Thousands Protest against Hawaii Same-Sex Civil Union Legislation in Anticipation of Today’s Vote

Tue Feb 24, 2009 - 12:15 pm EST

By Thaddeus M. Baklinski

HONOLULU, February 24, 2009 ( - Between 6,000 and 8,000 people gathered at the state Capitol on Sunday for a demonstration against proposed legislation that would legalize same-sex civil unions in Hawaii.

The protest was organized by the Hawaii Family Forum (HFF) which represents churches from across the state, including the Hawaii Catholic Conference, in anticipation of a vote to be held today by a state Senate committee looking at the issue.

Executive Director of the HFF, Dennis Arakaki, said "We are here in the spirit of love, compassion, and grace," according to AP. "But we are also here armed with the sword of truth. In Hawaii, people still believe in traditional marriage and the sanctity of marriage, and there’s no indication that values or perspectives have changed."

In 1998, nearly 70 percent of Hawaii voters approved a constitutional amendment giving the State Legislature the power to reserve marriage for opposite-sex couples. The "defense of marriage" amendment resulted in a law banning homosexual "marriage" in Hawaii, but did not obviate the possibility of same-sex civil unions.

Earlier this month the Hawaii House of Representatives approved Bill 444, in a 34 to 17 vote, which, if passed by the Senate committee and not vetoed by Governor Linda Lingle, would give same-sex partners who enter into civil unions the same rights and benefits under state law as married couples. It would also recognize civil unions, domestic partnerships and same-sex "marriages" performed in other states and countries as civil unions in Hawaii.

Bishop Larry Silva of the Hawaii diocese of the Catholic Church published a letter on the diocesan website addressed to Senate Judiciary Committee member Sen. Robert Bunda, who is opposed to same-sex civil unions, urging him to vote against the bill.

"A decade ago, the people of Hawaii voted their clear intention that marriage is between one man and one woman.  The civil unions bill, though it does not call a civil union marriage, in effect ignores the will of the people and simply gives a different name to what is really construed as a marriage between partners of the same sex," Bishop Silva stated.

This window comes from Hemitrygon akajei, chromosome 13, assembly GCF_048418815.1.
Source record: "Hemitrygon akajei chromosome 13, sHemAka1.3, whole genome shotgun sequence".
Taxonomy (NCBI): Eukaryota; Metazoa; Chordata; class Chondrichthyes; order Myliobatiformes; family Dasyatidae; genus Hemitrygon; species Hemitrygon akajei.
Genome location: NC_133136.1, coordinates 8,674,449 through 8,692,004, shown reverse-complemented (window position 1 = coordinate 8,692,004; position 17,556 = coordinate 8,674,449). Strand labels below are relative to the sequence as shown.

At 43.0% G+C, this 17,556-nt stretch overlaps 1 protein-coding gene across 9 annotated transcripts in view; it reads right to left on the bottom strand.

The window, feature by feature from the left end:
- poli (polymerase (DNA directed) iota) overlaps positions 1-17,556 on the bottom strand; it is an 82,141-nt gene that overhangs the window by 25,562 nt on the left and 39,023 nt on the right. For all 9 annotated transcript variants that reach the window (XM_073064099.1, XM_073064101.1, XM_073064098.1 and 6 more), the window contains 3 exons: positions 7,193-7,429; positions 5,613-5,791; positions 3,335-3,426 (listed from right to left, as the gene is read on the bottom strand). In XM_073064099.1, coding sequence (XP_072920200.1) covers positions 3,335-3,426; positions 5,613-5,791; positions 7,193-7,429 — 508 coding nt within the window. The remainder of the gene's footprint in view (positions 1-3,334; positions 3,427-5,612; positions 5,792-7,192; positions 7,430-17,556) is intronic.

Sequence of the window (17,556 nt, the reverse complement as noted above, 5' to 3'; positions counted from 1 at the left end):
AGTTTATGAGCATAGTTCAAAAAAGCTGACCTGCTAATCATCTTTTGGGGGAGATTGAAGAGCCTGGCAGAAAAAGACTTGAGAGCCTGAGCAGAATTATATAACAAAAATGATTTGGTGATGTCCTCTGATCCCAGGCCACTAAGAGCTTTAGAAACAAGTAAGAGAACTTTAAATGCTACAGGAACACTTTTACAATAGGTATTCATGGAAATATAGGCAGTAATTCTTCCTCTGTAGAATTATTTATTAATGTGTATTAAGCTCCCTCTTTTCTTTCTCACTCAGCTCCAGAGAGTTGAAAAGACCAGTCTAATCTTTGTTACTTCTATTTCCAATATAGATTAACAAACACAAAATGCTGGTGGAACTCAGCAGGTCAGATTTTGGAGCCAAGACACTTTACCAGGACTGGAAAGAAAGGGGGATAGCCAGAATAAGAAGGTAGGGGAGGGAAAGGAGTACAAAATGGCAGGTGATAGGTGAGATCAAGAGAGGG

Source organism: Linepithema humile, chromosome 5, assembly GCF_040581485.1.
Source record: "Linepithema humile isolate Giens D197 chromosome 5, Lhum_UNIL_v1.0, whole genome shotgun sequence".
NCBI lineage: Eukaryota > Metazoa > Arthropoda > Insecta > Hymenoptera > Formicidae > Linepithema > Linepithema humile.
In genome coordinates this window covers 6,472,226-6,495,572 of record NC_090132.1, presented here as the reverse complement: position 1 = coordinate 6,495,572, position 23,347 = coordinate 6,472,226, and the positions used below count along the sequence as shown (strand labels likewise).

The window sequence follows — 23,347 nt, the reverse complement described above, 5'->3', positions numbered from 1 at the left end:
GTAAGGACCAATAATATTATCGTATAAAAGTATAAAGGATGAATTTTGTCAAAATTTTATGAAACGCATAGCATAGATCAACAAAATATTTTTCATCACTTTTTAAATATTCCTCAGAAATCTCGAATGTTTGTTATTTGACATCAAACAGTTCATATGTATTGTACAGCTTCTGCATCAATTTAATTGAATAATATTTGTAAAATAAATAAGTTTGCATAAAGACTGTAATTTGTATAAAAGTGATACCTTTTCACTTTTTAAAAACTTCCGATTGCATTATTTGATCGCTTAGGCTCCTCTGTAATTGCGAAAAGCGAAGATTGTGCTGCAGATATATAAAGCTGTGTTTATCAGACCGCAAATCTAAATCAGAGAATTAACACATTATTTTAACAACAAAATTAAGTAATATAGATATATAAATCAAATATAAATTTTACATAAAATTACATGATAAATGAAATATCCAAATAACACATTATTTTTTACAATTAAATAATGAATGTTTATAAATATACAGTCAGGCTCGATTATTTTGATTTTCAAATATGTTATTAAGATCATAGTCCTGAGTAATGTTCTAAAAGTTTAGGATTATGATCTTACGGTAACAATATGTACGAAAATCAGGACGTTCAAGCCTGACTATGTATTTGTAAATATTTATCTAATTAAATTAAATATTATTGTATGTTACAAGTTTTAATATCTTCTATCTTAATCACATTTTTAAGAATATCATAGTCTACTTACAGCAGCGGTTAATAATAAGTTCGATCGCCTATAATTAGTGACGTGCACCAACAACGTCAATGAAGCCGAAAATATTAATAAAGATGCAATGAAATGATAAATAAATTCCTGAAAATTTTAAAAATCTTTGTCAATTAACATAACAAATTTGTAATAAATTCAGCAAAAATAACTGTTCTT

"Every human being is equal to every other human being, no matter what the person’s gender, ethnicity, sexual orientation or citizenship.  But marriage between one man and one woman is NOT equal to same-sex marriage (or civil union, or whatever other term we choose to call it)".

The bishop concluded that, "Accepting civil unions as an indication of equality may lead others to seek the same ‘equality.’ Will polygamists be next to demand ‘equality’? Others whose values will continue to erode the social fabric of our community?"

Bunda told the Honolulu Advertiser that he would vote against the Bill, saying that same-sex civil unions and homosexual "marriage" amounted to the same thing, since the bill would provide same-sex partners with the same rights as married couples under the law.

He also cautioned that should the Bill not pass in the Senate committee, Senate leaders who favor the Bill may hijack the proceedings to bring the bill to the full Senate.

Lt. Gov. James "Duke" Aiona urged legislators to respect the 1998 vote and reject civil unions. He suggested that lawmakers could put the question on a referendum again rather than pass a law without another vote by the people.

"This is nothing more than same-sex marriage under a different name," Aiona said. "You would be circumventing the will of the people."

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